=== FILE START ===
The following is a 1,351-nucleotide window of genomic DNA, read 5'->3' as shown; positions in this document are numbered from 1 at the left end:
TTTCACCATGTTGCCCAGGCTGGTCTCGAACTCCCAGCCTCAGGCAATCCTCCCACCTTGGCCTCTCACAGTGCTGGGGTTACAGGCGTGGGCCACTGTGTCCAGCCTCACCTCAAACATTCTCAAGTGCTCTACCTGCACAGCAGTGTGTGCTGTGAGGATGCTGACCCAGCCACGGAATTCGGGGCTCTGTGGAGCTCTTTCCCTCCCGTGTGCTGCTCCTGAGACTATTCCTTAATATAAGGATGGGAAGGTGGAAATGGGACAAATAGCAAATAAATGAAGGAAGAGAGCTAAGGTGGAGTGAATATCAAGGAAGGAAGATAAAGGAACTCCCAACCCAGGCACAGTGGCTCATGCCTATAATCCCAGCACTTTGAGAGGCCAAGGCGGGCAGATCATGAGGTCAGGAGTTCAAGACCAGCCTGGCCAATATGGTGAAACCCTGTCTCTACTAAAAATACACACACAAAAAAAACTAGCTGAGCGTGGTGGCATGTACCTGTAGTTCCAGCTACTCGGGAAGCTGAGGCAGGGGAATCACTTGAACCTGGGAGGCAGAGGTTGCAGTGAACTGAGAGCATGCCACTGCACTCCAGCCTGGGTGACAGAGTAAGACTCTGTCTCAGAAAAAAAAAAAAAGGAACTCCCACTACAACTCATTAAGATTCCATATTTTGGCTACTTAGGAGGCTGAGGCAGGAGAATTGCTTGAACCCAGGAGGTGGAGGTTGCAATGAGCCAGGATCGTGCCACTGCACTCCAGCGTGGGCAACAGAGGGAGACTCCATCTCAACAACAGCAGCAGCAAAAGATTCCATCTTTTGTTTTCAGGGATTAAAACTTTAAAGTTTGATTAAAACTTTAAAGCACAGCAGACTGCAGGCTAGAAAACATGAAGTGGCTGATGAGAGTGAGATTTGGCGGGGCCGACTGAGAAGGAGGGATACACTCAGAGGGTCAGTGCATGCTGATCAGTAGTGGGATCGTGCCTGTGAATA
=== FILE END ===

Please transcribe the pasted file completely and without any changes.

The following is a 1,351-nucleotide window of genomic DNA, read 5'->3' as shown; positions in this document are numbered from 1 at the left end:
TTTCACCATGTTGCCCAGGCTGGTCTCGAACTCCCAGCCTCAGGCAATCCTCCCACCTTGGCCTCTCACAGTGCTGGGGTTACAGGCGTGGGCCACTGTGTCCAGCCTCACCTCAAACATTCTCAAGTGCTCTACCTGCACAGCAGTGTGTGCTGTGAGGATGCTGACCCAGCCACGGAATTCGGGGCTCTGTGGAGCTCTTTCCCTCCCGTGTGCTGCTCCTGAGACTATTCCTTAATATAAGGATGGGAAGGTGGAAATGGGACAAATAGCAAATAAATGAAGGAAGAGAGCTAAGGTGGAGTGAATATCAAGGAAGGAAGATAAAGGAACTCCCAACCCAGGCACAGTGGCTCATGCCTATAATCCCAGCACTTTGAGAGGCCAAGGCGGGCAGATCATGAGGTCAGGAGTTCAAGACCAGCCTGGCCAATATGGTGAAACCCTGTCTCTACTAAAAATACACACACAAAAAAAACTAGCTGAGCGTGGTGGCATGTACCTGTAGTTCCAGCTACTCGGGAAGCTGAGGCAGGGGAATCACTTGAACCTGGGAGGCAGAGGTTGCAGTGAACTGAGAGCATGCCACTGCACTCCAGCCTGGGTGACAGAGTAAGACTCTGTCTCAGAAAAAAAAAAAAAGGAACTCCCACTACAACTCATTAAGATTCCATATTTTGGCTACTTAGGAGGCTGAGGCAGGAGAATTGCTTGAACCCAGGAGGTGGAGGTTGCAATGAGCCAGGATCGTGCCACTGCACTCCAGCGTGGGCAACAGAGGGAGACTCCATCTCAACAACAGCAGCAGCAAAAGATTCCATCTTTTGTTTTCAGGGATTAAAACTTTAAAGTTTGATTAAAACTTTAAAGCACAGCAGACTGCAGGCTAGAAAACATGAAGTGGCTGATGAGAGTGAGATTTGGCGGGGCCGACTGAGAAGGAGGGATACACTCAGAGGGTCAGTGCATGCTGATCAGTAGTGGGATCGTGCCTGTGAATA